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Immunotherapy: Training the body to fight cancer

Reminder: Pharmboy and Ilene are available to chat with Members, comments are found below each post.


Immunotherapy: Training the body to fight cancer

Courtesy of Balveen KaurThe Ohio State University and Pravin KaumayaThe Ohio State University

An oral squamous cancer cell (white) being attacked by two T cells (red), part of a natural immune response. ...

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Mapping The Market

The App Economy Will Be Worth $6 Trillion in Five Years

Courtesy of Jean-Luc

This would be excellent news for AAPL and GOOG to a lesser extent although not inconsequential:

The App Economy Will Be Worth $6 Trillion in Five Years 

In five years, the app economy will be worth $6.3 trillion, up from $1.3 trillion last year, according to a report released today by app measurement company App Annie. What explains the growth? More people are spending more time and -- crucially -- more money in apps. While on average people aren't downloading many more apps, App Annie expects global app usership to nearly double to 6.3 billion people in the next five years while the time spent in apps will more than double. And, it expects the...

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NewsWare: Watch Today's Webinar!


We have a great guest at today's webinar!

Bill Olsen from NewsWare will be giving us a fun and lively demonstration of the advantages that real-time news provides. NewsWare is a market intelligence tool for news. In today's data driven markets, it is truly beneficial to have a tool that delivers access to the professional sources where you can obtain the facts in real time.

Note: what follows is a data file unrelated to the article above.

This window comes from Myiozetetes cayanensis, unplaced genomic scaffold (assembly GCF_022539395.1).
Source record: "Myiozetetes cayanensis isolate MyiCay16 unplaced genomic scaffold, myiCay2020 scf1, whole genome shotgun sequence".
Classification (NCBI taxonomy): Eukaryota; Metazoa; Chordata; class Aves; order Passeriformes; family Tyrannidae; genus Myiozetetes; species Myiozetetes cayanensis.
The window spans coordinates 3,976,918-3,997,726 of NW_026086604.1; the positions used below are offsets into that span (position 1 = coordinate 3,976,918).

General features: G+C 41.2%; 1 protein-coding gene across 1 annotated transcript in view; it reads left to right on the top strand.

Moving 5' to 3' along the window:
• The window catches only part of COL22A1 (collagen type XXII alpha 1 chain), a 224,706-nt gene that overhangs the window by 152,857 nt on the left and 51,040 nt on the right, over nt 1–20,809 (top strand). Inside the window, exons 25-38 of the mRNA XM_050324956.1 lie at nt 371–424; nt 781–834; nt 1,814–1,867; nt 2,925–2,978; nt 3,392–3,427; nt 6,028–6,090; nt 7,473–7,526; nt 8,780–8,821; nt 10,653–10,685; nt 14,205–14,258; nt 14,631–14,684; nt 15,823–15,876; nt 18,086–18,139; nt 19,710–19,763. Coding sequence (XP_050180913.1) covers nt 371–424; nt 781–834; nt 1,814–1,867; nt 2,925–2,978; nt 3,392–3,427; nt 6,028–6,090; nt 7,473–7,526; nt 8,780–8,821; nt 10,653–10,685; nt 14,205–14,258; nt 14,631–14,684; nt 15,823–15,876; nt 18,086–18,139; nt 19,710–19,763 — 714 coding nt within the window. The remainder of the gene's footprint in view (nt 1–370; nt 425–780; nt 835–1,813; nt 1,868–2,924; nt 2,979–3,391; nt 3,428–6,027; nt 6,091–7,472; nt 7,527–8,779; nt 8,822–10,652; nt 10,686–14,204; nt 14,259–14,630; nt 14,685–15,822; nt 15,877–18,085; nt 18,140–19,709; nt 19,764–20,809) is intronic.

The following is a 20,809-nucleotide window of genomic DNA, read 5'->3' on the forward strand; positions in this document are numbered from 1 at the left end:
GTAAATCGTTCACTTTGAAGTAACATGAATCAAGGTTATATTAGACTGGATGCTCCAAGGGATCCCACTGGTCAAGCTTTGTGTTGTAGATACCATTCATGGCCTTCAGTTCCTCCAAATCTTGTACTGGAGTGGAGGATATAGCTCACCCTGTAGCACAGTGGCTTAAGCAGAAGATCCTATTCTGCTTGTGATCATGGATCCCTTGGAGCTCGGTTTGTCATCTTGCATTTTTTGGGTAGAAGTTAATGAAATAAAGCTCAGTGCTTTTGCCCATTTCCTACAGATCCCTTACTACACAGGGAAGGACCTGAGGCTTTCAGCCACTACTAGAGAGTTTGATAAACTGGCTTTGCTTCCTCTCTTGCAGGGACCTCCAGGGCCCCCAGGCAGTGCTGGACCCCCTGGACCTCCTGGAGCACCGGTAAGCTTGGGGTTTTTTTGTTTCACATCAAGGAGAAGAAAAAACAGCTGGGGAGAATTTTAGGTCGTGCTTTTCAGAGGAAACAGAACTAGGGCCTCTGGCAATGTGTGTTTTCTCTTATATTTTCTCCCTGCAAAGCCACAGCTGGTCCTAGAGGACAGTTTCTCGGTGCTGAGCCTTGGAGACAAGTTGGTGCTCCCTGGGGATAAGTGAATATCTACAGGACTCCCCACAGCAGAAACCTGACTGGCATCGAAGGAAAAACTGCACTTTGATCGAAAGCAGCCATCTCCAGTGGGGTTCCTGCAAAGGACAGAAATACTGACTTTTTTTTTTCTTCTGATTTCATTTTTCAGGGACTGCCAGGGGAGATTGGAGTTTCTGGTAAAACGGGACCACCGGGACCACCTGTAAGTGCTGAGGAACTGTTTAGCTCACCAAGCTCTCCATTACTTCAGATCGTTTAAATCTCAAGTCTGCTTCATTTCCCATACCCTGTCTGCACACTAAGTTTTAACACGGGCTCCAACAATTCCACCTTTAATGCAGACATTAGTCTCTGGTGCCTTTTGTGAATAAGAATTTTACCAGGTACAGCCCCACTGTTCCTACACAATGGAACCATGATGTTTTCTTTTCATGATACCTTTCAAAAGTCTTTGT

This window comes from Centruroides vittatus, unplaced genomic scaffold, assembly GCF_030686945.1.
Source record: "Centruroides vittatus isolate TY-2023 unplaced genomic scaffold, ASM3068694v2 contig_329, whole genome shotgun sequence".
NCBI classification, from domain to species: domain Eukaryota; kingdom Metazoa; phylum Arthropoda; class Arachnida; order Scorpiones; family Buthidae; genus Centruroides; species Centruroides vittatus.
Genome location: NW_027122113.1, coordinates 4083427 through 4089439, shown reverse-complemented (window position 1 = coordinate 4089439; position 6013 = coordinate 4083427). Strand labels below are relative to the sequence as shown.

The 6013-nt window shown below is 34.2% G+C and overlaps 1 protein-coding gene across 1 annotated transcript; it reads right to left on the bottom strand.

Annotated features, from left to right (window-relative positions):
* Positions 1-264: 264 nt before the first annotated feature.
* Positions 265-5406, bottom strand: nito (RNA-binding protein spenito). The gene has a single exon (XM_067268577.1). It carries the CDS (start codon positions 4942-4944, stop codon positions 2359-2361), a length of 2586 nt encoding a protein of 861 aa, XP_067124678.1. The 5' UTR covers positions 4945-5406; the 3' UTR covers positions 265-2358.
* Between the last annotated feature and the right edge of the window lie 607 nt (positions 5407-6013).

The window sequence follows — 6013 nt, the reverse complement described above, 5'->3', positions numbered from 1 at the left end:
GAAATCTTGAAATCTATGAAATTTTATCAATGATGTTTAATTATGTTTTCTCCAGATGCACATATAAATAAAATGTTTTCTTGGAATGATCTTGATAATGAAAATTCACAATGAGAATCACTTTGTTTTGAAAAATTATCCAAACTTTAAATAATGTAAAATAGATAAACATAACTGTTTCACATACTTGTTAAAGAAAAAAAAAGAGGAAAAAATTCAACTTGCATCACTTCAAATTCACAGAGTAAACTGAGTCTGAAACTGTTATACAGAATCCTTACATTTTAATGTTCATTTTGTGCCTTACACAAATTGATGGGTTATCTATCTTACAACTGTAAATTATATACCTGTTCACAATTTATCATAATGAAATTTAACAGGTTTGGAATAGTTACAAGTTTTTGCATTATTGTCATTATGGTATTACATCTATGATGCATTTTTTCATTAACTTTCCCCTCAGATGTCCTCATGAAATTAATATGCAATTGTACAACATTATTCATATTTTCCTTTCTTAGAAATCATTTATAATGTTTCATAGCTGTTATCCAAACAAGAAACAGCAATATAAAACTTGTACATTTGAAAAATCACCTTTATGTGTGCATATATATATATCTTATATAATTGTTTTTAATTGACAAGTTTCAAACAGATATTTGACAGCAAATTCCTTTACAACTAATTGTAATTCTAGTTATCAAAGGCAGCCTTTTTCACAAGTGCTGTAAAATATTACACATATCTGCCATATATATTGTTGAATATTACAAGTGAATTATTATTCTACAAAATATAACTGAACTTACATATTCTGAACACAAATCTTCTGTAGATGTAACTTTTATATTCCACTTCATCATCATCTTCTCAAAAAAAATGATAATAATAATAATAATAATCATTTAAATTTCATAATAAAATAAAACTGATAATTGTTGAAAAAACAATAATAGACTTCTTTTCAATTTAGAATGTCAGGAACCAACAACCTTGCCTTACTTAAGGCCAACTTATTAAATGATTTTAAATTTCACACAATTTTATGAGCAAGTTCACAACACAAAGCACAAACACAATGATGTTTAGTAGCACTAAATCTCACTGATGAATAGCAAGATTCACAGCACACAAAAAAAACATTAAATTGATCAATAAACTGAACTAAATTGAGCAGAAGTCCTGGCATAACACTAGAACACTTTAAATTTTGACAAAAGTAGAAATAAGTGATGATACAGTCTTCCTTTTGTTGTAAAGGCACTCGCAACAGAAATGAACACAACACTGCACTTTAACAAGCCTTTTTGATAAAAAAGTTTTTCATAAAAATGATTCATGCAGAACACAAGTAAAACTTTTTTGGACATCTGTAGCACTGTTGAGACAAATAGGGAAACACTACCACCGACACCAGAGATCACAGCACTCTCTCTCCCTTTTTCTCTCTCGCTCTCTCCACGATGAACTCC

Join our webinar, free, it's open to all. 

Just click here at 1 pm est and join in!

[For more information on NewsWare, click here. For a list of prices: NewsWar...

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Kimble Charting Solutions

Brazil; Waterfall in prices starting? Impact U.S.?

Courtesy of Chris Kimble.

Below looks at the Brazil ETF (EWZ) over the last decade. The rally over the past year has it facing a critical level, from a Power of the Pattern perspective.


EWZ is facing dual resistance at (1), while in a 9-year down trend of lower highs and lower lows. The counter trend rally over the past 17-months has it testing key falling resistance. Did the counter trend reflation rally just end at dual resistance???

If EWZ b...

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All About Trends

Mid-Day Update

Reminder: Harlan is available to chat with Members, comments are found below each post.

Click here for the full report.

To learn more, sign up for David's free newsletter and receive the free report from All About Trends - "How To Outperform 90% Of Wall Street With Just $500 A Week." Tell David PSW sent you. - Ilene...

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FeedTheBull - Top Stock market and Finance Sites

About Phil:

Philip R. Davis is a founder Phil's Stock World, a stock and options trading site that teaches the art of options trading to newcomers and devises advanced strategies for expert traders...

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About Ilene:

Ilene is editor and affiliate program coordinator for PSW. She manages the site market shadows, archives, more. Contact Ilene to learn about our affiliate and content sharing programs.